Furthermore, by insisting on single-discipline studies, we further limit students’ expectations of themselves. A student who struggles with math who walks into a math class full of math decorations must feel trapped. A student who struggles to read who walks into a room full of books and motivational posters about onomatopoeia must feel similarly cornered.

    Why aren’t we building spaces that encourage writers to write across the curricula? That inspire mathematicians to analyze the maths of communication? The enable artists to create non-print products in response to their learning about every subject? Why are we settling for the score reports and transcripts we create instead of expecting students to build portfolios

Our school system won’t dare change its schedules or practices so long as our federal and state governments enforce punitive policies that coerce compliance with yearly testing in each core subject. There is too much money, trust, and self to lose in risking something different – something based in community and an understanding of the ways in which learning across the curricula helps us discover connections and solutions that never occur to us while we’re afraid of failing classes one by one.

It’s not that we shouldn’t assess our kids’ learning. It’s not that schools schools become the land of do as you please.

It is this:

We should find out what our children have to teach us about learning, community, and excellent work of lasting value by seeing how much meaning they can make of the world together and with our help. We should keep track of that work at the local level to make sure our schools are the land of learn and help and solve as you please.

We’re going to need all of our children, all of their understanding, and all their solutions to shape a future better for them than the one we’re achieving for ourselves.

It is not for us to say who can enjoy that better future based on test scores. It is for us to join our children in the messy work of learning how to better live and learn together.

To wit, part of our effort to #occuopyedu should include repeated attempts to start local, state, and national conversations about the way our public school system teaches children to judge themselves and others by way of sorting and separation.

How would you change the way we approach grouping children at school? How would you change the way we staff, schedule, and isolate the disciplines?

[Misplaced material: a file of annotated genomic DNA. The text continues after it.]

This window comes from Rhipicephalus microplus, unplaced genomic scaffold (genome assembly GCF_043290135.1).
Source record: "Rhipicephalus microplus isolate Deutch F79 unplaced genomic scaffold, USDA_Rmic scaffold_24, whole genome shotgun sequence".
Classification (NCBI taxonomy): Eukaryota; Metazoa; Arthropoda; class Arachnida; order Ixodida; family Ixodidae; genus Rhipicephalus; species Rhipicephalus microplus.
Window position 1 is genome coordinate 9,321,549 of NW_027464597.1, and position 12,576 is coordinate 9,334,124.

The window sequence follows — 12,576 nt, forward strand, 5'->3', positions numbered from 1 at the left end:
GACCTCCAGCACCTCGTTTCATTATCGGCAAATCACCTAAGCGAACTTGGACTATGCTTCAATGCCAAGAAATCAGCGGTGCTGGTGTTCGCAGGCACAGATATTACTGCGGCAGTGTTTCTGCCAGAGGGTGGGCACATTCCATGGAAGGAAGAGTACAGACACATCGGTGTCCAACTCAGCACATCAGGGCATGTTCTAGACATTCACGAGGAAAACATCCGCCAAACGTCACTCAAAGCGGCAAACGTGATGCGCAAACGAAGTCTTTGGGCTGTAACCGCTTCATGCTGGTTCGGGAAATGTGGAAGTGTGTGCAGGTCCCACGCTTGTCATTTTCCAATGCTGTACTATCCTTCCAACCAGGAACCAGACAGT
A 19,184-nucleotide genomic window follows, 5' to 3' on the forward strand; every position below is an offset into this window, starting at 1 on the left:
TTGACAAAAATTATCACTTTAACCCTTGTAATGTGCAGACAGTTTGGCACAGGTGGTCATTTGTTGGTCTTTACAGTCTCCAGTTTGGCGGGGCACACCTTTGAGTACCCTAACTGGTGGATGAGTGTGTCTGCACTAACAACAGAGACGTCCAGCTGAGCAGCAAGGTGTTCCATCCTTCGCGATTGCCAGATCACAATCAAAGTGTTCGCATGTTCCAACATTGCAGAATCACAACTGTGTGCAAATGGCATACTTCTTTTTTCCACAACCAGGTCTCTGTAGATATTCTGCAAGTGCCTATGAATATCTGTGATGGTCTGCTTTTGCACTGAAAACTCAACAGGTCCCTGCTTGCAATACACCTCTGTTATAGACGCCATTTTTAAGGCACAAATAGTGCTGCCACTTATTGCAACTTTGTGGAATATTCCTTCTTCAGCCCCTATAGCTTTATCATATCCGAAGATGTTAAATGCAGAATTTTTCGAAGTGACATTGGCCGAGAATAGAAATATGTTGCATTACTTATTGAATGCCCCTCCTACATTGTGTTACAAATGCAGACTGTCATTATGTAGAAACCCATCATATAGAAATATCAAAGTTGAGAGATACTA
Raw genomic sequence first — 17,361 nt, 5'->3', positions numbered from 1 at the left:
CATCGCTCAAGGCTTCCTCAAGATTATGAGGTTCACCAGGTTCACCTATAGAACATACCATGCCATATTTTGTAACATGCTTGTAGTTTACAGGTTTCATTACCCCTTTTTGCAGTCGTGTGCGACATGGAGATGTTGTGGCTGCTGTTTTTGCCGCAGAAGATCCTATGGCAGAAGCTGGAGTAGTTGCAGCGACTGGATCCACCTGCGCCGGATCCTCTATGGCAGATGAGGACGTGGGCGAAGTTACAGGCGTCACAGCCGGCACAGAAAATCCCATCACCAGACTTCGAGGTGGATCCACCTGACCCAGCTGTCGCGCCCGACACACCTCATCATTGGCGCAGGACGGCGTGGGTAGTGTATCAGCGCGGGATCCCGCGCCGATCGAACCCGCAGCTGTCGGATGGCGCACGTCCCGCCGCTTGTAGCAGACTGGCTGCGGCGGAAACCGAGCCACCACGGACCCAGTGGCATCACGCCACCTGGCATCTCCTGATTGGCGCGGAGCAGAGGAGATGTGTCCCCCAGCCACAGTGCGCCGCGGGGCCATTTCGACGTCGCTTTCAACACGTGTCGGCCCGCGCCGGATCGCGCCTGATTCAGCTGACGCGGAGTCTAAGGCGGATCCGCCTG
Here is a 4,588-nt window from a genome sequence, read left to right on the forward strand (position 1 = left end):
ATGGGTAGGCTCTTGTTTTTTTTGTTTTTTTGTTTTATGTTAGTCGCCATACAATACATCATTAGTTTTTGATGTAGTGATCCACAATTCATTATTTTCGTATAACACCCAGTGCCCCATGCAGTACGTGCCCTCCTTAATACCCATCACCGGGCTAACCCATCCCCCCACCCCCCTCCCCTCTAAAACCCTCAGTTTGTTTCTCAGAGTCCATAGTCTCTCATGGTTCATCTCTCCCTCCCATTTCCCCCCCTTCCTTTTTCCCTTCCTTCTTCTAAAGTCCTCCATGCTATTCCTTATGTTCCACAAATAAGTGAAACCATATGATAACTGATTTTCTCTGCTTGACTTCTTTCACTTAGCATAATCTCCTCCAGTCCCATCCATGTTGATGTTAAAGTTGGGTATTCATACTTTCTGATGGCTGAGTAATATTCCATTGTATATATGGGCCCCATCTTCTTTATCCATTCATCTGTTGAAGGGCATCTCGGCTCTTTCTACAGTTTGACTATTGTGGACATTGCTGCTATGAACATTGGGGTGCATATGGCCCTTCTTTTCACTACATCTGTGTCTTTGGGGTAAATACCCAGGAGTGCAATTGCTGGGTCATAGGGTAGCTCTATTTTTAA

About Chad Sansing

I teach for the users. Opinions are mine; content is ours.


6 thoughts on “Two ways we separate children & why we should care

  1. You might do well to start with a Sudbury approach —

    And/or look at Marion Brady’s work —


    Posted by Nance Confer | October 8, 2011, 6:40 pm
    • I struggle daily with how to tilt my classroom towards student-directed community and work. Some days are amazing successes; others are not; we learn from most of them. Democratic education and approaches like Sudbury’s inform a lot of the work I do to subvert traditional public education in my classroom (last week the @InnovativeEdu posted on the 2008 Psych Today article about Sudbury – it was good to re-read it).

      I hope you’ll stick around and dig through the many posts in many voices here at the Coöp – I really appreciate your questions and insights.

      All the best,

      Posted by Chad Sansing | October 8, 2011, 8:21 pm
  2. Interesting post. What we need is mass customized learning. See my summary of a book on the subject at Keep up the good work.

    Posted by Douglas Green (@drdouggreen) | October 9, 2011, 5:18 am
  3. Chad,

    I am way out of the box of Education but do like your views.

    I think both the sorting and tracking individuals and the separating of subject matters reflects general societal processes. The taxonomy and division at school mirrors society, with the form of school functioning to reproduce society. Perhaps the confliction (I think some) teachers experience is due to the authority of their own discipline of Education having locked them into a place where they find no comfortable solution is possible given the force and authority of other disciplines pressing upon Education, per se.

    My comment to Ba’s post last week suggested one might best understand a specific subject by studying subjects all around the one which one seeks to understand because the relationships between subjects provides context and meaning – a holistic approach. Perhaps one way to change the grouping of children and to alter the way the disciplines are staffed, scheduled and isolated is to catalyze societal change while simultaneously catalyzing Educational change.

    I am certain you and others want change NOW because that is exactly what I want. I do not see, however, any quick fixes on the horizons of today or tomorrow for it took generations for the education system to its current state. It will likely take generations to change it, one little step at a time, over the longue durée.


    Posted by Brent Snavely | October 10, 2011, 9:40 am
    • I am with you on all of this, Brent. I would only add that as much as I want change now, I would much rather we make the individual decisions to change what we do now so that we can begin the generations-long process it will take to transform schools into institutions relevant to kids and their learning. If the system didn’t change, but we stakeholders decided to subvert it widely, we’d graduate students better able to envision and enact a better system.

      I mean, imagine how beautiful it would be for students and parents to organize a school-wide boycott of homework or multiple choice tests. What would that do to assessment in that building? To the nature and quality of work teachers ask of students?

      We need a million tiny steps before we can say we’ve taken them.

      All the best,

      Posted by Chad Sansing | October 10, 2011, 9:55 am


  1. Pingback: - Catching up - October 26, 2011